Friday, August 10, 2007
Sometimes I look at candy and I think, “How did they do that?” And while the why isn’t as important as the taste, sometimes I’m so curious about it I can’t fully enjoy it until I know.
Earlier this year I went to the Fancy Food Show and met the Romanego family briefly through one of their California distributors, Dawn at ArtisanSweets.com. The Pietro Romanengo fu Stefano company has been making panned sweets and preserves in Genoa since 1780. While I don’t always buy into tradition and personality as it relates to products, because all that’s really important is what goes in my mouth, I’ve gotta say that I have been fascinated with Romanego’s offerings from both sides.
I had no idea (and still don’t fully understand the process) how they suspended the liquid inside a sugar shell and I didn’t get to try them at the Fancy Food Show. I was afraid to make a full order of the cordials, mostly because I wanted to try everything they make and party because they’re pretty expensive, so I ordered the Confetti Antica Dragee Mix which has panned nuts (pistachios, pine nuts & almonds), the cordials assortment, orange peel and cinnamon.
All of the cordials I’ve had up until this have been chocolate. These, as described above, are like Jordan Almonds, except instead of an almond in the center there’s a flavored liquid. I couldn’t quite tell the difference between them all, possibly rose, orange, cinnamon, clove and anise.
They’re just so beautiful. Smooth, pastel, sugar pebbles. The cordial center, as mentioned above, isn’t alcoholic, but is kind of thick without being overly syrupy. I found them pleasant, but I probably wouldn’t want a whole tin of them, just a few of them mixed in with the nuts is good enough for me.
You know how there’s that thing called “pistachio flavor” but it doesn’t really taste like pistachios. These taste like that. Not in fake “flavored” way, the pistatchio is soft and chewy and it has a bit of a grassy flavor, maybe a little bit like melon and a bit like flowers. The crisp little sugar shell wraps it all up.
The pine nuts were great, I just loved how peppery and smooth they tasted. I love popping pine nuts when I’m cooking (note: that doesn’t happen often) and having them in a candy is truly a rare joy.
The almonds were huge, seriously huge and flat. It was like these were pastel colored skipping stones or something. The almonds inside were sweet and buttery. The shell wasn’t too thick as to make you think that there wasn’t a nut inside.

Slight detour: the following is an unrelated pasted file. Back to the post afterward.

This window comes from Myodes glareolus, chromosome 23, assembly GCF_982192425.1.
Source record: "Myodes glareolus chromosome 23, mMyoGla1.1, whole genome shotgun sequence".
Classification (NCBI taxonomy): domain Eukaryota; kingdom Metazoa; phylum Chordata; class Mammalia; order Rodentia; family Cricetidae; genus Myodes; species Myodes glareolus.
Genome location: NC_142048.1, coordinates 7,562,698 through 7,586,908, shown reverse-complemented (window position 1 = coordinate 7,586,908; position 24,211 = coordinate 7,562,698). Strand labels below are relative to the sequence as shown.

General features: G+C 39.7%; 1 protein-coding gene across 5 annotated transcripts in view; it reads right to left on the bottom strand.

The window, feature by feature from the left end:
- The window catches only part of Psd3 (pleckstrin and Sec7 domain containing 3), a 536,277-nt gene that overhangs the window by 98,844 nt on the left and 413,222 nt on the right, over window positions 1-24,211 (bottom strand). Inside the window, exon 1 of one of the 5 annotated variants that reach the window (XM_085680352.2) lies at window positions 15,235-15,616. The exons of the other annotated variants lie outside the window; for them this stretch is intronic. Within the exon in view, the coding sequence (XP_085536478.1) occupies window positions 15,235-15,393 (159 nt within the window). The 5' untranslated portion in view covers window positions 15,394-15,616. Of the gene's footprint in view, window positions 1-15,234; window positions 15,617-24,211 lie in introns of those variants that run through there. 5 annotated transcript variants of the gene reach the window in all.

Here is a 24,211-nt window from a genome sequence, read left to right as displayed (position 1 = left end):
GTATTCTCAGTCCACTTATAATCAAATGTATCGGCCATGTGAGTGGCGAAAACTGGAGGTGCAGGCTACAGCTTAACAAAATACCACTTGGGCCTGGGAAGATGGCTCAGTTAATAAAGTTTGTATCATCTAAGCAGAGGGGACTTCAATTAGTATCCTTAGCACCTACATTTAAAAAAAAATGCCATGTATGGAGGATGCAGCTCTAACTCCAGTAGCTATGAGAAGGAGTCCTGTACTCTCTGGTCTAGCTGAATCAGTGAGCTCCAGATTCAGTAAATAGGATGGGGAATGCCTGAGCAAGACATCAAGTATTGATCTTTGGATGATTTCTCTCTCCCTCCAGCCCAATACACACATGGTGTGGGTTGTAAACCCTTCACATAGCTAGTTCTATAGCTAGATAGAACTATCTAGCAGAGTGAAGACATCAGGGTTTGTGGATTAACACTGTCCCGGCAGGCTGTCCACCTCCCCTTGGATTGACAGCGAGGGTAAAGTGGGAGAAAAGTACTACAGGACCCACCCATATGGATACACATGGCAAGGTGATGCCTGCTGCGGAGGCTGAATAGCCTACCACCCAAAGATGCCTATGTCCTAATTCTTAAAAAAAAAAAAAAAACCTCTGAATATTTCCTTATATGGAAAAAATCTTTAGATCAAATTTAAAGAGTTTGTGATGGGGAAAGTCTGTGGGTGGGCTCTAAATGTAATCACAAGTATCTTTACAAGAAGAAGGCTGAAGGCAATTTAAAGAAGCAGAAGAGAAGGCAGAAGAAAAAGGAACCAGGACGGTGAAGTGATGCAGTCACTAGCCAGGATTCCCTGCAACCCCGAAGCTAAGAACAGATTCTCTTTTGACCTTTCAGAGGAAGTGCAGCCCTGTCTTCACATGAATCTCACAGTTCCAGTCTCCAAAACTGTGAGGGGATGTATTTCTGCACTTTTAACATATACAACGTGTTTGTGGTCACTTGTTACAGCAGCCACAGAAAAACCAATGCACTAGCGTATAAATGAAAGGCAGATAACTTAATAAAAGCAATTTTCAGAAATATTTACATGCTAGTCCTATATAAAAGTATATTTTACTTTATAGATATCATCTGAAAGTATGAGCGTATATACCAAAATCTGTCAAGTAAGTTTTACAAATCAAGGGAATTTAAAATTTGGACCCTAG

The two other items look like bleached coral. The larger piece is a candied orange peel that is then panned in a white sugary coating. It’s all bumply and really does look like a little stalk of tumbled white coral. The orange peel isn’t very sweet or jelly-like as some can be. It’s pretty subtle, as you can see from the cross section, there’s a pretty thick coating on there. The other one were smaller pieces very irregular in size and rather delicate called Cannellette. Inside each piece was a little bit of cinnamon. Instead of tasting like “cinnamon flavor” like Atomic Fireballs, these had the authentic taste of woodsy cinnamon (which is sweet all on its own).
As a little bonus Dawn threw in a set of the Romanego Fondants, which I also wanted to try (but ended up getting a nougat instead because I gave myself a budget). I’m not sure how she knew that I wanted to try them, but thank goodness she did. (Note: I paid for everything else in the order and didn’t announce to her that I was ordering or anything, I think she just saw my order there and we’d emailed about the All Candy Expo next month a little while back ... I certainly didn’t expect any freebies.)
The pastel wrappers (each in a different color to represent the flavor as well as being printed in Italian in gold inks) are lovely to look at. Not too ostentatious, but still strikingly elegant. I feel like I need to brush up on my origami to play with them.
Fondant is a tough thing to explain and an even tougher thing to photograph. I chose the raspberry one because it was the only one that wasn’t pure white. They were like sugar cubes (well, two sugar cubes side by side in size), but the crystals were much smaller. They sparkle like snow.
Fondant like the dragees doesn’t have a lot of tricky ingredients, it’s pretty much all sugar. But it’s the careful heating and cooling that forms a soft matrix, kind of like a fatless fudge.
Lampone - at first I thought the raspberry was too light, but as I ate a second bite I realized it was just the lightest floral essence of the raspberry and it was really refreshing.
Overall, they’re expensive treats. Not something I’d eat every day, or probably even every month. I’ve heard of some folks using these as wedding favors, which would certainly be a lovely thing to find at your table and would lend a special elegance. Their unique offerings, such as the cordials, pistachios, pine nuts and cannellette set them apart from other Jordan Almond vendors. But they’re time consuming to make, so you get what you pay for.
Since sugar panning was invented as a way of preserving nuts and seeds as confectionery items, I have to admit that these keep very well in a pretty jar or tin, so you can enjoy them as a decorative item as you slowly make your way through a batch.